Balance sheet

The PIC provides no breakdown of its investments in listed shares and bonds. It is not possible to ascertain which good investments have been sold, nor whether the investments are sound. The PIC will only apply the International Financial Reporting Standard (IFRS) 9 from 2019, and this may have a significant impact on its impairment provisions.

It has recognised a deferred tax asset that mainly comprises the future economic benefit on short-term and long-term incentive provisions. No explanation is given as to what these incentives are. However, this is quite a significant number as a percentage of operating profit.

Calculated at the tax rate













Leave pay

4 756

3 223

2 413

3 115

2 393

Short-term incentive provision

39 497

44 815

36 225

34 140

29 210

Long-term incentive provision

48 344

47 052

48 614

45 200


Other provisions

-4 678

3 374

2 569

1 036

32 552

Deferred tax asset

87 919

98 464

89 821

83 491

64 155

% deferred tax asset/operating profit






In terms of assets under management, the PIC has R2.7 trillion (2017: R2.4 trillion), making it one of the largest asset managers on the African continent.

Worryingly, the PIC is juggling a few competing objectives: maintaining a healthy capital base to produce returns exceeding the cost of capital, and investing for sustainable growth, inclusivity and transformation. These objectives do not necessarily deliver a return, and can result in losses.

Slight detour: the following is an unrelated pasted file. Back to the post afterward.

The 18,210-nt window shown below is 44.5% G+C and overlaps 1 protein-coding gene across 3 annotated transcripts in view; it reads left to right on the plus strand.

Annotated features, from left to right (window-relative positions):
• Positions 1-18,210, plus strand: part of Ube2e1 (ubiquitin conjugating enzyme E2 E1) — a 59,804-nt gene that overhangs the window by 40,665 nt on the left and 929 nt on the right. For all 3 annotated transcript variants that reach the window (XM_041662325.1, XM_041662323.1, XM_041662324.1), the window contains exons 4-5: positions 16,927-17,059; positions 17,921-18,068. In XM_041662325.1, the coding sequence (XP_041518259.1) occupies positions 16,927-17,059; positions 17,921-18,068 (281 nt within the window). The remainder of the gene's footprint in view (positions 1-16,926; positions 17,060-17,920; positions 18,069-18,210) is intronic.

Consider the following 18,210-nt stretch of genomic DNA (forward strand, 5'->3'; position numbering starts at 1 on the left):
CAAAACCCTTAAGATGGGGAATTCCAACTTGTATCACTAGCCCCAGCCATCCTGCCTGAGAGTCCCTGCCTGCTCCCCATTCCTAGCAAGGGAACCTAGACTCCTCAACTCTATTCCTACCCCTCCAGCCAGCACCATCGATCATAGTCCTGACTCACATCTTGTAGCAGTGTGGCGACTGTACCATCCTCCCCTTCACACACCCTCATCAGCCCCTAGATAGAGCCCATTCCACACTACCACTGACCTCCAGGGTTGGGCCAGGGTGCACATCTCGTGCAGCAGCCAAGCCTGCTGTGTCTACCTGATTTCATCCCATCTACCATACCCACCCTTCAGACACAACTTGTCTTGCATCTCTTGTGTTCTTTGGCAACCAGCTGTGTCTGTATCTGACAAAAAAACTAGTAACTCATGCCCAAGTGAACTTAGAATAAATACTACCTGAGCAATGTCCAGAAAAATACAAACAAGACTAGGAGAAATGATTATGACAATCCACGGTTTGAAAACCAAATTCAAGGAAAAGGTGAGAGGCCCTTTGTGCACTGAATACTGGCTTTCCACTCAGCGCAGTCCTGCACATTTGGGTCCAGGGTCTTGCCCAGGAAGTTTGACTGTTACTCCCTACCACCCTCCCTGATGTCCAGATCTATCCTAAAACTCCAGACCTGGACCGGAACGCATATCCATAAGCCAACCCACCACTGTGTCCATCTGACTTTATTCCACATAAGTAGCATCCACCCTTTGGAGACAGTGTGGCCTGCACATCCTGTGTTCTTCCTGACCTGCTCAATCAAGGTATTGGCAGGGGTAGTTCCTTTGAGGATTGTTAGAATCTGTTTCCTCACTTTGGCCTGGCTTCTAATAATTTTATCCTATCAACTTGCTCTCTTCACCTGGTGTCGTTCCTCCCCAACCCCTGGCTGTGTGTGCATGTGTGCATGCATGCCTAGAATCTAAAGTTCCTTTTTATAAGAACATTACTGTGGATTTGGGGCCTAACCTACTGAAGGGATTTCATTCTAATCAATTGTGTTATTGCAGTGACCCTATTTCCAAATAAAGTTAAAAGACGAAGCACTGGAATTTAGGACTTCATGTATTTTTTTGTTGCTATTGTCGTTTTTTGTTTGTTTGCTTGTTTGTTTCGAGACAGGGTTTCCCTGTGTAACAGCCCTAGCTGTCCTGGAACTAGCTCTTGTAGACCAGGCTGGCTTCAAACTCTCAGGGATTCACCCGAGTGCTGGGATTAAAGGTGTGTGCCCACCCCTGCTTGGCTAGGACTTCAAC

The PIC’s massive capital base will remain earmarked as a perpetual piggy bank, and the nervous GEPF pensioners will be watching this base stretching across a growing list of funding projects, until the foundations crack.



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Yes the language and the terminology is indicative of the thinking of those in charge at the PIC . I often read the fund fact sheets of unit trust funds i consider to invest in , and it is very evident that the unit trust fund managers live in a different universe ,
to those at the PIC .
The failure to provide detailed disclosure of asset allocation is also starkly different to any unit trust fund fact sheet .
Essentially the PIC is not that concerned over the bottom line results of return on investments , whereas for a unit trust fund manager it is all that matters .
Indeed the language in the PIC report is a sign of what is to come , am oving of the goal posts .

If your fund manager has social engineering in mind instead of growth of your funds, be certain that your pension prospects are in serious trouble.

Markets may not have a memory but people do.

The current chairman of RH Bophelo (R400m investment received above from pic) had a tumultuous past at the GEPF just a few years back. Coincidence or one, long shady, horror story.

Just by virtue of the fact it is named the PUBLIC INVESTMENT CORPORATION implies that the investments made should be made public and be disclosed.

Who do we think we are kidding?

PIC is massive, they have stakes in everything listed, they are a giant index tracking fund…

Their returns will be broadly ALSI linked…

Then ya the costs and bad investments to cronies, will be high and probably wipe out alot of what the ‘hard working diligent’ government employees should be getting.

Of course it’s government guaranteed. Unfortunately we’re their underwriters!

End of comments.